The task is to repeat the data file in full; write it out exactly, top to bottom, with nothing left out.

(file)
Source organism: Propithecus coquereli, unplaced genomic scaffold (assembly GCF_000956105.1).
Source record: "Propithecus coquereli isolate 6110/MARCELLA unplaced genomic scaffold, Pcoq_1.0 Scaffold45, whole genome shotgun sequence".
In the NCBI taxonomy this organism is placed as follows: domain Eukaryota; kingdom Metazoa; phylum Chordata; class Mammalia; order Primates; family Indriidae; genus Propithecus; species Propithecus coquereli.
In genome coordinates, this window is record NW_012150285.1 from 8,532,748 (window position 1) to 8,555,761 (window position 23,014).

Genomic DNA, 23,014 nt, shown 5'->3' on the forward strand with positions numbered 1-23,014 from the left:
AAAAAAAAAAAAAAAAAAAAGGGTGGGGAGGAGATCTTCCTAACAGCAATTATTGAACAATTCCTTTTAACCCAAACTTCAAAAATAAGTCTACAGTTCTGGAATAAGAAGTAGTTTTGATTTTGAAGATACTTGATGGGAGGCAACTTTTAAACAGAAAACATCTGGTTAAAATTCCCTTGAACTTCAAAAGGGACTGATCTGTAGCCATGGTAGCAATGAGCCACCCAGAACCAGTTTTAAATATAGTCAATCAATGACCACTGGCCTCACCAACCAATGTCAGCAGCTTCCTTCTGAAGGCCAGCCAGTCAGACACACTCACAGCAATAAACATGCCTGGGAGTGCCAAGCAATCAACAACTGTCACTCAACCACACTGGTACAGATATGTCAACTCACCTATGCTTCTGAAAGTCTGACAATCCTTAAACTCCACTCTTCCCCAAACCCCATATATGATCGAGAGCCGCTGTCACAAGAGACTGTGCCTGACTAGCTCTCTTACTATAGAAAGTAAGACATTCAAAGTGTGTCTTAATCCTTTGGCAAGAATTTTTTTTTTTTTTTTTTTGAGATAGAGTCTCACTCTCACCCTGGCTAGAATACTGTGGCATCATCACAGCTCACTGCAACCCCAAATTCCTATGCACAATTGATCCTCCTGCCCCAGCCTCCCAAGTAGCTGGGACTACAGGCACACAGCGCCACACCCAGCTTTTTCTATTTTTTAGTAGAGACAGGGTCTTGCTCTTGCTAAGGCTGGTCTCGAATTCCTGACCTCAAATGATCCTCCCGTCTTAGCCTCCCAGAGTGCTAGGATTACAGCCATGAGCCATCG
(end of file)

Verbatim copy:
Source organism: Propithecus coquereli, unplaced genomic scaffold (assembly GCF_000956105.1).
Source record: "Propithecus coquereli isolate 6110/MARCELLA unplaced genomic scaffold, Pcoq_1.0 Scaffold45, whole genome shotgun sequence".
In the NCBI taxonomy this organism is placed as follows: domain Eukaryota; kingdom Metazoa; phylum Chordata; class Mammalia; order Primates; family Indriidae; genus Propithecus; species Propithecus coquereli.
In genome coordinates, this window is record NW_012150285.1 from 8,532,748 (window position 1) to 8,555,761 (window position 23,014).

Genomic DNA, 23,014 nt, shown 5'->3' on the forward strand with positions numbered 1-23,014 from the left:
AAAAAAAAAAAAAAAAAAAAGGGTGGGGAGGAGATCTTCCTAACAGCAATTATTGAACAATTCCTTTTAACCCAAACTTCAAAAATAAGTCTACAGTTCTGGAATAAGAAGTAGTTTTGATTTTGAAGATACTTGATGGGAGGCAACTTTTAAACAGAAAACATCTGGTTAAAATTCCCTTGAACTTCAAAAGGGACTGATCTGTAGCCATGGTAGCAATGAGCCACCCAGAACCAGTTTTAAATATAGTCAATCAATGACCACTGGCCTCACCAACCAATGTCAGCAGCTTCCTTCTGAAGGCCAGCCAGTCAGACACACTCACAGCAATAAACATGCCTGGGAGTGCCAAGCAATCAACAACTGTCACTCAACCACACTGGTACAGATATGTCAACTCACCTATGCTTCTGAAAGTCTGACAATCCTTAAACTCCACTCTTCCCCAAACCCCATATATGATCGAGAGCCGCTGTCACAAGAGACTGTGCCTGACTAGCTCTCTTACTATAGAAAGTAAGACATTCAAAGTGTGTCTTAATCCTTTGGCAAGAATTTTTTTTTTTTTTTTTTTGAGATAGAGTCTCACTCTCACCCTGGCTAGAATACTGTGGCATCATCACAGCTCACTGCAACCCCAAATTCCTATGCACAATTGATCCTCCTGCCCCAGCCTCCCAAGTAGCTGGGACTACAGGCACACAGCGCCACACCCAGCTTTTTCTATTTTTTAGTAGAGACAGGGTCTTGCTCTTGCTAAGGCTGGTCTCGAATTCCTGACCTCAAATGATCCTCCCGTCTTAGCCTCCCAGAGTGCTAGGATTACAGCCATGAGCCATCG